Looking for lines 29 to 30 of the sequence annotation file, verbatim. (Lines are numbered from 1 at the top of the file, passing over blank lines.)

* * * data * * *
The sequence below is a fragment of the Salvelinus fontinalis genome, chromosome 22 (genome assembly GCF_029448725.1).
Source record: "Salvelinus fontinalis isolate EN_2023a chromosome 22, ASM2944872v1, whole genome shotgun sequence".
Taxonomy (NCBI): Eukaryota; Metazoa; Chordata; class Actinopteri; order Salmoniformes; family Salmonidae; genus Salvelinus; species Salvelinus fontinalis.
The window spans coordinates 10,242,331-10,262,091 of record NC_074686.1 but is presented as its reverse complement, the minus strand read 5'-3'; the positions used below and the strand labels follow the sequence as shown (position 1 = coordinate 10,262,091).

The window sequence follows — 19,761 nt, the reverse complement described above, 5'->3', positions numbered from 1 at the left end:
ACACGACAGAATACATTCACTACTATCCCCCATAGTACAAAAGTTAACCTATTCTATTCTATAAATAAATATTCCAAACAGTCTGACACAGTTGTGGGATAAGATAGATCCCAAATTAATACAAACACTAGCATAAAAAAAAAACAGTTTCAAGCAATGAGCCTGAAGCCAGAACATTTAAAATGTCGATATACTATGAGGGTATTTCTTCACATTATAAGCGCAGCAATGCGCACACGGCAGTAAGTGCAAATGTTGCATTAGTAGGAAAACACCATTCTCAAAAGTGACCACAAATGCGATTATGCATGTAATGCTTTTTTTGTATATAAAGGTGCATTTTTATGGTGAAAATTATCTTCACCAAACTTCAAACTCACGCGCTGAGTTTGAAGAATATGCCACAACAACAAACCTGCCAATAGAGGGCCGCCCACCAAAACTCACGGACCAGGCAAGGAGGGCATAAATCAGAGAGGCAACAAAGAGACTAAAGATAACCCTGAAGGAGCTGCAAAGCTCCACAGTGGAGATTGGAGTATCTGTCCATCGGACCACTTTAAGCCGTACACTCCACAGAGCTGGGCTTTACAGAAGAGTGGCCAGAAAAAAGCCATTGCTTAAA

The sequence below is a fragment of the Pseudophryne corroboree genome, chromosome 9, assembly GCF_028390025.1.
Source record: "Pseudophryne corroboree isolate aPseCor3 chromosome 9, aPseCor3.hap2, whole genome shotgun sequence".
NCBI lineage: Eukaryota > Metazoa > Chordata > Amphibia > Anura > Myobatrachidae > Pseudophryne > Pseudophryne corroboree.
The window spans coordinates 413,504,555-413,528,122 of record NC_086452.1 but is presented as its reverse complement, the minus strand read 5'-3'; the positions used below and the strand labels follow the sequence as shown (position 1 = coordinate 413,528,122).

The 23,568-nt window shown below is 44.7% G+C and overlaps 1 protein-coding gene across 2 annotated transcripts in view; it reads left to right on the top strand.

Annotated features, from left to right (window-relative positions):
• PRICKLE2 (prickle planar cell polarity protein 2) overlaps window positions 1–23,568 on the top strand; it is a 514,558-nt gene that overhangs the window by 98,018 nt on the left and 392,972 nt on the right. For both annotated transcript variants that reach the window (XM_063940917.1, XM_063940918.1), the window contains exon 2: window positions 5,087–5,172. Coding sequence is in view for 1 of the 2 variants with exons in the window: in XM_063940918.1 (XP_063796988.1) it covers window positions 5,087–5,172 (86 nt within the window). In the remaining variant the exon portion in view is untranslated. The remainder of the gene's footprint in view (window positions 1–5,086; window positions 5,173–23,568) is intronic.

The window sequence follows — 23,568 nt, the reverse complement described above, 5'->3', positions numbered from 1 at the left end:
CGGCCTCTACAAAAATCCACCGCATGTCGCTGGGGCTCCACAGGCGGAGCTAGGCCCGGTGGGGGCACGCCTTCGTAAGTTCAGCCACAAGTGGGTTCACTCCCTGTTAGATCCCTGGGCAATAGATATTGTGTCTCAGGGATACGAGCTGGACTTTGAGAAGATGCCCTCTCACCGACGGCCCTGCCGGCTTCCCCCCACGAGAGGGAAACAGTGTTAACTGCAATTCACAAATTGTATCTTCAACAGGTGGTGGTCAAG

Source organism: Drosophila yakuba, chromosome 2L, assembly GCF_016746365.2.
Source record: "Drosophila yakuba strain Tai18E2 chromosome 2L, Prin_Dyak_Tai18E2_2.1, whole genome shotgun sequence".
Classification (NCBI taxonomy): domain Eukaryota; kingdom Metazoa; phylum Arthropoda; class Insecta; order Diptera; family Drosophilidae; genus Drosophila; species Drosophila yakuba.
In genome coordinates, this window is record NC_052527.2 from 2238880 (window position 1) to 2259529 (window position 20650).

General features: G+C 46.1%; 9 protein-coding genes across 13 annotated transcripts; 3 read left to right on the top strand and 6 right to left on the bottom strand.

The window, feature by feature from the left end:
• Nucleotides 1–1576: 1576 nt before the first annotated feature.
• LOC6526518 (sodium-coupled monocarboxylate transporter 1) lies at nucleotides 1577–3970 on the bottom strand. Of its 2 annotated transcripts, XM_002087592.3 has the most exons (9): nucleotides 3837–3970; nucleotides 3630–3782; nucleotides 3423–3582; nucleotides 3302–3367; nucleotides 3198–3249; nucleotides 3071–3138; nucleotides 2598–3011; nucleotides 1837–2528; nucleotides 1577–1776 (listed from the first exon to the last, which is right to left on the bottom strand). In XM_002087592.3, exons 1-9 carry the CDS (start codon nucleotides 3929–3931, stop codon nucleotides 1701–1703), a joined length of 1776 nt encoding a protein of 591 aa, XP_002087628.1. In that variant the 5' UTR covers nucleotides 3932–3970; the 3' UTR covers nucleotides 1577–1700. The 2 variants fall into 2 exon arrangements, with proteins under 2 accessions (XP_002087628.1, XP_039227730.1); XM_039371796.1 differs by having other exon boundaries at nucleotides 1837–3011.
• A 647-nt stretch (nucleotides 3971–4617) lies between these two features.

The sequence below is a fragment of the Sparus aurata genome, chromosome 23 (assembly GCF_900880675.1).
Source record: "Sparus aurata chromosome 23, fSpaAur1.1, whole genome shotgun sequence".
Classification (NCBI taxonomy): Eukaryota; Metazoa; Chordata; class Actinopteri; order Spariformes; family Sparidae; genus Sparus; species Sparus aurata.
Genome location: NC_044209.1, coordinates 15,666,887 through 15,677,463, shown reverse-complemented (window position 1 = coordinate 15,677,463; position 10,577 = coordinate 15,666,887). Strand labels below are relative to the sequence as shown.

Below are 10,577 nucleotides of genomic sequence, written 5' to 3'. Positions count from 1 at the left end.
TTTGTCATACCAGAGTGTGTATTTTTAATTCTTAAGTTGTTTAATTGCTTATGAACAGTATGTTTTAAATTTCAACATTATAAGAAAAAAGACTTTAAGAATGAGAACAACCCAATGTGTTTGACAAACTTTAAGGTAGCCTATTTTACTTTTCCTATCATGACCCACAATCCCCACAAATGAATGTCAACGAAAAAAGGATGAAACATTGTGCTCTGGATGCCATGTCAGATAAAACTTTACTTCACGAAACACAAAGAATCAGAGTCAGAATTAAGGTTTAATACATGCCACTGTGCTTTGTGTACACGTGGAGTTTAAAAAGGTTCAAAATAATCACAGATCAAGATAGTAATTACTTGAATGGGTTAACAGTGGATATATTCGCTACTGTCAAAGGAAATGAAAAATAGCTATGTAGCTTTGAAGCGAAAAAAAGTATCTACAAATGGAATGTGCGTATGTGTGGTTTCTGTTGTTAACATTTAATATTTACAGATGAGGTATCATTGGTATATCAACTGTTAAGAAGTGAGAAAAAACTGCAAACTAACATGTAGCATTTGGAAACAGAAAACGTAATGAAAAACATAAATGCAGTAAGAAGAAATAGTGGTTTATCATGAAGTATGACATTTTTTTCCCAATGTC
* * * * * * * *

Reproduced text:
Below are 10,577 nucleotides of genomic sequence, written 5' to 3'. Positions count from 1 at the left end.
TTTGTCATACCAGAGTGTGTATTTTTAATTCTTAAGTTGTTTAATTGCTTATGAACAGTATGTTTTAAATTTCAACATTATAAGAAAAAAGACTTTAAGAATGAGAACAACCCAATGTGTTTGACAAACTTTAAGGTAGCCTATTTTACTTTTCCTATCATGACCCACAATCCCCACAAATGAATGTCAACGAAAAAAGGATGAAACATTGTGCTCTGGATGCCATGTCAGATAAAACTTTACTTCACGAAACACAAAGAATCAGAGTCAGAATTAAGGTTTAATACATGCCACTGTGCTTTGTGTACACGTGGAGTTTAAAAAGGTTCAAAATAATCACAGATCAAGATAGTAATTACTTGAATGGGTTAACAGTGGATATATTCGCTACTGTCAAAGGAAATGAAAAATAGCTATGTAGCTTTGAAGCGAAAAAAAGTATCTACAAATGGAATGTGCGTATGTGTGGTTTCTGTTGTTAACATTTAATATTTACAGATGAGGTATCATTGGTATATCAACTGTTAAGAAGTGAGAAAAAACTGCAAACTAACATGTAGCATTTGGAAACAGAAAACGTAATGAAAAACATAAATGCAGTAAGAAGAAATAGTGGTTTATCATGAAGTATGACATTTTTTTCCCAATGTC